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Sunday, April 30, 2017

April 2017 Recap

  1. Empress, Book One by Mark Millar, illustrated by Stuart Immonen
  2. Death of X by Charles Soule & Jeff Lemire, illustrated by Aaron Kuder
  3. The Girl with the Ghost Machine by Lauren DeStefano
  4. Ghost Rider/Wolverine/Punisher: Hearts of Darkness by Howard Mackie, illustrated by John Romita, Jr & Ron Garney
  5. Dark Knight III: The Master Race, Book 8 by Frank Miller & Brian Azzarello, illustrated by Andy Kubert
  6. May Sarton to Valerie Knapp: Letters and Poems to a Secret Muse by May Sarton, edited by Mary Chenoweth Stratton
  7. Invincible, Vol 3: Perfect Strangers by Robert Kirkman, illustrated by Cory Walker & Bill Crabtree
  8. Dr. First/Dr. Fourth/Dr. Eleventh/Dr. Twelfth by Adam Hargreaves
  9. Invincible, Vol 4: Head of the Class by Robert Kirkman, illustrated by Ryan Ottley & Bill Crabtree
  10. Invincible, Vol 5: The Facts of Life by Robert Kirkman, illustrated by Ryan Ottley & Bill Crabtree

Top Book of the Month
The Girl with the Ghost Machine by Lauren DeStefano

April 2017
Number of books read: 10
Number of pages: 1,376

Number of books acquired: 37
Number of those books read: 6

First month out of the hospital, and feeling better. Concentration isn't exactly up to par yet, so there will still be an abundance of graphic novels for the time being.

Number of books read: 30
Number of pages: 4,688

Number of books acquired: 106
Number of those books read: 20

Friday, April 7, 2017

The Girl with the Ghost Machine by Lauren DeStefano

 photo 080417348601_SX175_SY250_SCLZZZZZZZ__zpsda9e2b77.jpgThe Girl with the Ghost Machine
by Lauren DeStefano
Published by Bloomsbury • June 6, 2017
224 Pages • ISBN 978-1681194448 • Hardcover

Schuler BooksAmazon
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Book description:
When Emmaline Beaumont's father started building the ghost machine, she didn't expect it to bring her mother back from the dead. But by locking himself in the basement to toil away at his hopes, Monsieur Beaumont has become obsessed with the contraption and neglected the living, and Emmaline is tired of feeling forgotten.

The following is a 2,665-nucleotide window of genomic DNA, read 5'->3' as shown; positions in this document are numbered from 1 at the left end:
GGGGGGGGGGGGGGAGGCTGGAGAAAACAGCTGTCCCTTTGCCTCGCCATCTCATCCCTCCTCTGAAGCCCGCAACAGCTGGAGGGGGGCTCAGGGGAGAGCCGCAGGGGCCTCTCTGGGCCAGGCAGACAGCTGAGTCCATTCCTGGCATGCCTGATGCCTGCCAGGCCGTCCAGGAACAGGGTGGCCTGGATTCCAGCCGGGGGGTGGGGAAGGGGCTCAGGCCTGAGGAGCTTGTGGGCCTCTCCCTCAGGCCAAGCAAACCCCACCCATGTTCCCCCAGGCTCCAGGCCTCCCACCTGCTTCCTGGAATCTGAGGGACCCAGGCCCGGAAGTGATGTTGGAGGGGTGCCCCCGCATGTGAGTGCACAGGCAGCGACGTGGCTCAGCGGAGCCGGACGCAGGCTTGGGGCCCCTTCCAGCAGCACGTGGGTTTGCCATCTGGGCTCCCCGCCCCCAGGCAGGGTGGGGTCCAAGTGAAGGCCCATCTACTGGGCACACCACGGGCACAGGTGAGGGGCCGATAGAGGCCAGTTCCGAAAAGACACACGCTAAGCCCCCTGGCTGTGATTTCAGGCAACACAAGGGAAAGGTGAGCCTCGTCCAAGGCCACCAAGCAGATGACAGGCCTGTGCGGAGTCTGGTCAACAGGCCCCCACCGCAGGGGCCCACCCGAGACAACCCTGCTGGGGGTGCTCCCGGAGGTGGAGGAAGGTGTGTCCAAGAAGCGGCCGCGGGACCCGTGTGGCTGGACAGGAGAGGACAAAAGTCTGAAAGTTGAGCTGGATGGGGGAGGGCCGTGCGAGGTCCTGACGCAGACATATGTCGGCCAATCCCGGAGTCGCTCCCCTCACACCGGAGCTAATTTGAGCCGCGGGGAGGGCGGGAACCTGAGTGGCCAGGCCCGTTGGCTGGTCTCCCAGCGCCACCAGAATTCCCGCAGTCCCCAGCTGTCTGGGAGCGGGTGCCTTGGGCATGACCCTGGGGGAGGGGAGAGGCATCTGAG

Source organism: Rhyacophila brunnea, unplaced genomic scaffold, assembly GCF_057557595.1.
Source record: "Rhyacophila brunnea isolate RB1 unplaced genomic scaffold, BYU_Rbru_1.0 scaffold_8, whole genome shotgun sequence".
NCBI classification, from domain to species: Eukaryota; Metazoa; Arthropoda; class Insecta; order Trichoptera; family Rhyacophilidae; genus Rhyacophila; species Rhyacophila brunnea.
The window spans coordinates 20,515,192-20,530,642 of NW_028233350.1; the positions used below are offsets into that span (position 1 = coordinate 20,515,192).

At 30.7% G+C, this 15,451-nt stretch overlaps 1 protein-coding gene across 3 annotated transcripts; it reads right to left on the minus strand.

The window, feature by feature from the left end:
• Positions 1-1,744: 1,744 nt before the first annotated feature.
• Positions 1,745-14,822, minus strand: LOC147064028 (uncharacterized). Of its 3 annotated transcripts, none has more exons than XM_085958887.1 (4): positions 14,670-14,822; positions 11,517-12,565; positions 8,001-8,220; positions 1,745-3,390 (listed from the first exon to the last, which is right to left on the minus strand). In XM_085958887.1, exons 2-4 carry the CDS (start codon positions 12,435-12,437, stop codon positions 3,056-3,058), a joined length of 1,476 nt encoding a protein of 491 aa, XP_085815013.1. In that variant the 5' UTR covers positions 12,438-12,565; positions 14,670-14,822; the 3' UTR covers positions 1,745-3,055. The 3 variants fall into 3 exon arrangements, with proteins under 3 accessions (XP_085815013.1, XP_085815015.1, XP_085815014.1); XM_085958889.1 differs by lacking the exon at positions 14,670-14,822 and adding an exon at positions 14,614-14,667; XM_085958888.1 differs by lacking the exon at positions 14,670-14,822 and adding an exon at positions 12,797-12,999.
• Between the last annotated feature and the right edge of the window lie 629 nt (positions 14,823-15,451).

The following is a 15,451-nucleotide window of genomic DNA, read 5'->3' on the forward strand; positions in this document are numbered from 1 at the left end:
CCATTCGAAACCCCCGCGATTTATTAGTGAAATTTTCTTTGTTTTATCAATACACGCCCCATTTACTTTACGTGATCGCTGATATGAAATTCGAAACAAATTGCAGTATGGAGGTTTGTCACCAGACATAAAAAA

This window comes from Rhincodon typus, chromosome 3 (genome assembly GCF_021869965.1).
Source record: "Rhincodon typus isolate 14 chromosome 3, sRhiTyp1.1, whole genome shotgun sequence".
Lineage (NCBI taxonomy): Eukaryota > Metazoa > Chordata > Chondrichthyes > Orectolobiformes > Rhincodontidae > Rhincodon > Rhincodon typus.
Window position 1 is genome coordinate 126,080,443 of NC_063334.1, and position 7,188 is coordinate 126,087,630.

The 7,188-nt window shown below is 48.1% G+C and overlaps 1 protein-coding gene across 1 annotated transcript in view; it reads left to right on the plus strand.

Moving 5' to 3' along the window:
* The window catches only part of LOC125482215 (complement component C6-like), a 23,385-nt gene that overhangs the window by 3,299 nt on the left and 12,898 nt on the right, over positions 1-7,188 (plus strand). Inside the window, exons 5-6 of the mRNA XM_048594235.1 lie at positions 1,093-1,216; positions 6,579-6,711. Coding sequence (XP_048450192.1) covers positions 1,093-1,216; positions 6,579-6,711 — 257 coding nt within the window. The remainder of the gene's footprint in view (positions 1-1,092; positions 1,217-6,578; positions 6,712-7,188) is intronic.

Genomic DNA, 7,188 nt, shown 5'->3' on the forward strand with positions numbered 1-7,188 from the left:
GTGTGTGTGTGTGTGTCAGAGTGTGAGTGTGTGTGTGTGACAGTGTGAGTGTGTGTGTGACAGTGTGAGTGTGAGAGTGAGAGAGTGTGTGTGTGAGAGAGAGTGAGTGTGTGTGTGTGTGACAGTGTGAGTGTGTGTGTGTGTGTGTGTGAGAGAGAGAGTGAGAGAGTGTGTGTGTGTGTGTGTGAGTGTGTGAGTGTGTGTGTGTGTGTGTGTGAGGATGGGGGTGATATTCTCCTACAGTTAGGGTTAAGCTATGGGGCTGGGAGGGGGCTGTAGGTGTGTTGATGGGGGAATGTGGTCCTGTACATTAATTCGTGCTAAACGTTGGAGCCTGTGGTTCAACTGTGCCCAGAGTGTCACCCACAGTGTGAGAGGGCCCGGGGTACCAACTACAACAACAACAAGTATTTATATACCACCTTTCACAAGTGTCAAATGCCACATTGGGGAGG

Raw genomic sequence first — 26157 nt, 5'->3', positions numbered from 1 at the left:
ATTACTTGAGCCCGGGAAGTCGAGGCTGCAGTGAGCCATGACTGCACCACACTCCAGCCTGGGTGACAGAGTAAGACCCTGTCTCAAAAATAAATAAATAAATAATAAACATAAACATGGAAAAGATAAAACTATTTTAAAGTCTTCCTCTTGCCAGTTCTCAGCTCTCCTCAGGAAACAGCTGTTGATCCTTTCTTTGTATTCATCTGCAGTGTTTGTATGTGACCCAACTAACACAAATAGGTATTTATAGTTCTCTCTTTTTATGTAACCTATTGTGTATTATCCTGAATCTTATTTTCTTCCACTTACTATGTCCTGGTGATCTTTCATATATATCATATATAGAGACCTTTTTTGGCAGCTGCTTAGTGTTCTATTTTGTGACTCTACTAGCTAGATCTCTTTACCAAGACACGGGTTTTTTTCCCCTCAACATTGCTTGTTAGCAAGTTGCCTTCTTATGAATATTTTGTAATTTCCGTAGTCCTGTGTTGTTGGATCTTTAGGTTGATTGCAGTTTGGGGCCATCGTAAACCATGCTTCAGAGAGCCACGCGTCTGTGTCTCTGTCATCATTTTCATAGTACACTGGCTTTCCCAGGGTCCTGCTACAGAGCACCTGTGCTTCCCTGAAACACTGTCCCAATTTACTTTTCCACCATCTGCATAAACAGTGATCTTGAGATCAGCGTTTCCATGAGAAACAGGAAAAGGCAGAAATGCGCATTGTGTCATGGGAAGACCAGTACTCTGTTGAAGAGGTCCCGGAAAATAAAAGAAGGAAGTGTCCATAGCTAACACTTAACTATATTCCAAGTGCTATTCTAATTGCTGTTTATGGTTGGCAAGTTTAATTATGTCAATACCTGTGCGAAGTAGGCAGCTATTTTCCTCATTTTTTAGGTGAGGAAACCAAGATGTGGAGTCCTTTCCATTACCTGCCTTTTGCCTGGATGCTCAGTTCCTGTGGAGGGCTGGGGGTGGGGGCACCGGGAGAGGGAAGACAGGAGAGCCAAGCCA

Nothing good has come from building the ghost machine, and Emmaline decides that the only way to bring her father back will be to make the ghost machine work... or destroy it forever.

Emmaline Beaumont's mother has passed away. Unfortunately, Emmaline's father has become fixated with building a machine that will bring Emmaline's mother's ghost back, and in doing so, he himself has forgotten about the living in his obsession with the dead, so in many ways Emmaline has lost both of her parents. The only people she can confide in are twins Gully and Oliver, her best friends in school. Yet for of their understanding and patience, Gully and Oliver are unable to fully understand Emmaline's loss as they have never lost someone so close to them as Emmaline's mother was to her. Her father's machine, however, may actually work, and it is then that Emmaline must decide whether the cost of operating the machine is worth the price paid, and will the twins help her in her decision, regardless of what that decision is?

Lauren DeStefano has created a beautiful and poignant story that I feel would be an important book for anyone to read who has recently (or not so recently) lost someone very close to them. DeStefano has a keen ability to cut to the quick of the emotions of loss and what that can feel like, especially for someone too young to have have lost a loved one. Her characters are not cliché and their feelings are quite real, and the story she has created feels honest and important. That's the best way I can describe it. A fan of her YA series The Chemical Garden Trilogy and The Interment Chronicles, I have not yet read her other two middle grade books, The Curious Tale of the In-Between and The Peculiar Night of the Blue Heart, and I think I'll be needing to rectify that soon.

I received a print ARC of this book from the publisher for a fair and honest review.